I would say the church is need of repentance, but I fear it is the leadership of the SBC and the majority of pastors out there that are in need of being preached to. If our leadership took seriously their mandate from Scripture I believe that the church would naturally assume a missional posture. If we all did our part and functioned biblically we may only need to bring in someone twice a year to get our batteries recharged. As it is I am afraid that we are missing the great need, which is a missional transformation of our own church culture.
     
  6. Baptist_Pastor/Theologian

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    I could not have said it better myself... wait I did say that? :tonofbricks:
     
  7. gb93433

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    The work of an evangelist is not done in the church but in the world.
     
  8. Baptist_Pastor/Theologian

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    In the context of the NT you are completely correct. Keep in mind that the contemporary church only seldom fully resembles the pristine condition of the NT church. Ideally every true Christian would strive toward doing the work of an evangelist.:jesus:
     
  9. baptistblogger

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    Cary G. Kimbrell, "The Changing Concepts of an Evangelist in Christian Thought and Practise." Ph.D. diss., New Orleans Baptist Theological Seminary, 1992.

    Adolf Harnack, The Expansion of Christianity in the First Three Centuries, trans. and ed. James Moffatt (New York: Williams and Norgate, 1904), 1:437 n. 1.

    F. J. Foakes-Jackson, The Acts of the Apostles (New York and London: Harper and Brother Publishers, 1931), 194.

    Homer A. Kent, The Pastoral Epistles: Studies in I and II Timothy and Titus (Chicago: Moody Press, 1958), 295.

    Toby Druin, "Roy Fish: Evangelist's Call Is Legitimate," Baptist Standard, January 23, 1991: 12-13.

    William Owen Carver, The Acts of the Apostles (Nashville: Broadman Press, 1916), 208-09.

    H. E. Dana, A Manuel of Ecclesiology (Kansas City, Kansas: Central Seminary Press, 1944), 252.

    The Works of John Owen, ed. William H. Goold, vol. 4, The Work of the Spirit (Edinburgh: The Banner of Truth Trust, 1967), 438-453.
     
  10. Baptist Believer

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    I didn't realize that the New Testament church was "pristine." :)

    They certainly were in better shape than we were, but they had enormous problems as well (see Galatians, 1 and 2 Corinthians, 1 and 2 Thessolonians, the first few chapters of Revelation, etc.).
     
  11. saturneptune

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    The true NT church is modeled after the church in the book of Acts. Evangelism is expressed by the actions of Paul and others as the Holy Spirit lead them.

    That has nothing to do with your ideas about what a NT church or evangelism mean. [​IMG]
     
  12. John of Japan

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    What a wonderful list of scholars--but you are cheating by including Owen as a "modern scholar" since he died in 1683! :tongue3:

    But your list does me no good at all. How do I know they did not simply give their opinion in one sentence, as the commentator did in the Expositor's Bible Commentary I have. Opinions are fine, but they are not scholarship.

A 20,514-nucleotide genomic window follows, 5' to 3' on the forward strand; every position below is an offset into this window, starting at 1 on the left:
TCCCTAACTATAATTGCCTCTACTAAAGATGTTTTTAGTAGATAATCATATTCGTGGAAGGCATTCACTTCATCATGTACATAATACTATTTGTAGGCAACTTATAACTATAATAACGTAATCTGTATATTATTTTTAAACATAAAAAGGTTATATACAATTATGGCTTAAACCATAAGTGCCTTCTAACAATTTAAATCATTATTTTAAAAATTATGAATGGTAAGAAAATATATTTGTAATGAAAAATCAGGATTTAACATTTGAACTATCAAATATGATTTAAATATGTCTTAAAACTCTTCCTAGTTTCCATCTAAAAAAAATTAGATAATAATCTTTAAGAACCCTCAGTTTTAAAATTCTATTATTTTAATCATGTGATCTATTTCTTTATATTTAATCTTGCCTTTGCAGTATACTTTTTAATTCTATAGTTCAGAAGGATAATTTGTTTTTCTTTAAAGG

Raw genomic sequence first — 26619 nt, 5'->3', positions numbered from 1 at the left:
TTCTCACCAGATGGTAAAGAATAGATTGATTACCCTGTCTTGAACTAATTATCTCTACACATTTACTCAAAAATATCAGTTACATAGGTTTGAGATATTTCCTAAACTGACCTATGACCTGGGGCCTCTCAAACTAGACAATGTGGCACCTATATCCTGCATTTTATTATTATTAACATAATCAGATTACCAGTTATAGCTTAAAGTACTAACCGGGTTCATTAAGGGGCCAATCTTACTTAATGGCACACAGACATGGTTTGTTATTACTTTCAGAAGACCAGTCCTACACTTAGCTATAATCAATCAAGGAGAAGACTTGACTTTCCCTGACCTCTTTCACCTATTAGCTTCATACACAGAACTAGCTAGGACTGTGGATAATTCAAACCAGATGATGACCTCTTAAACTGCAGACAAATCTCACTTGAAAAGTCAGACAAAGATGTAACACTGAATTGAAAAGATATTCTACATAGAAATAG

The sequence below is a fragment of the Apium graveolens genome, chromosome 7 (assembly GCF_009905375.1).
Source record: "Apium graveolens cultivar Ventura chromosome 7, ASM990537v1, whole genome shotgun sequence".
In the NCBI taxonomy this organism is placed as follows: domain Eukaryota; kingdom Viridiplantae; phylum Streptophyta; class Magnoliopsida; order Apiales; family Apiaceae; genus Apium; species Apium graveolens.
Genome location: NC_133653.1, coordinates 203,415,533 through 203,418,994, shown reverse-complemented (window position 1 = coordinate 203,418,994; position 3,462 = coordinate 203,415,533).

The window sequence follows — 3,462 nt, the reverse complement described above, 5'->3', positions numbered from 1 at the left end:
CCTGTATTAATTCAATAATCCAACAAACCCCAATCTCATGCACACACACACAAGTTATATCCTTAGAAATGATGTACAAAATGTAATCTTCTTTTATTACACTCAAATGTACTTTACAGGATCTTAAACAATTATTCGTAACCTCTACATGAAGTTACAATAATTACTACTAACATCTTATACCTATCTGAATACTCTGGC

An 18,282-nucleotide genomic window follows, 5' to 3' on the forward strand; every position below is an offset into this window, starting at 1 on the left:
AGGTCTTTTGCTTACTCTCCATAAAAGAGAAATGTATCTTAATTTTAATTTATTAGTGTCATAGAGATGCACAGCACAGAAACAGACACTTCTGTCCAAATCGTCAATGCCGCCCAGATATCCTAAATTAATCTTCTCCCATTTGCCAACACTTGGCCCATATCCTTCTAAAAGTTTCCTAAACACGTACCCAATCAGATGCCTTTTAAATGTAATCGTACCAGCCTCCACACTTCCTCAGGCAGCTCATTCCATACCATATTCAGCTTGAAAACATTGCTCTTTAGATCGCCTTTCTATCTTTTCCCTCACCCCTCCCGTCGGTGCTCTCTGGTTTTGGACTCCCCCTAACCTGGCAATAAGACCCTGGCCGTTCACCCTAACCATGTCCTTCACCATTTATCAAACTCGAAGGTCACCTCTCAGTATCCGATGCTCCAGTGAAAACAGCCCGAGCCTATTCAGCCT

I'm looking for actual evidence--something from the church fathers, linguistic evidence, church history (Anything in Eusebius? No? I didn't think so.)
     
  13. Baptist_Pastor/Theologian

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    The NT church is born in the book of Acts not modeled after it for starters. Evangelism is actually expressed first in the Great Commission which was directed by Jesus. Paul only follows the pattern which was established in the Gospels and Acts.

    Would you care to elaborate as to why you think NT church model is irrelevant to our contemporary milieu? Because frankly all your criticism seems to be is nothing more than irritating requisite disagreement on your part. You have shown zero ability to be objective in the past, why start now?:BangHead:
     
  14. saturneptune

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    Frankly BPT, from the past, you have no credibility, from your posts to your private messages that question people's salvation, to contacting people from my church.

    As per your usual pattern, you post long posts, create problems with modern ministries that may or may not exist, and create the impression that you have some type of special knowledge from Biblical times, when in fact, you have none.
     
  15. Baptist_Pastor/Theologian

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    A good rule of thumb is that if you cannot say something nice then do not say anything at all. BTW, your fellow deacon Tom Butler is a great guy. You need to listen to what he has to say. I think it is time to move on.:godisgood:
     
  16. saturneptune

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    Yes, he is a great guy, and we have quite a good church and minsitry. Maybe it is time to move on, however, I would strongly suggest that in the future you refrain from contacting local chuches and local church members about comments made on this board, especially questioning a brother's salvation. Also, even more than this, it is not a good idea to criticize moderators about the manner in which they edit threads.
     
    #16 saturneptune, Sep 21, 2006
    Last edited by a moderator: Sep 22, 2006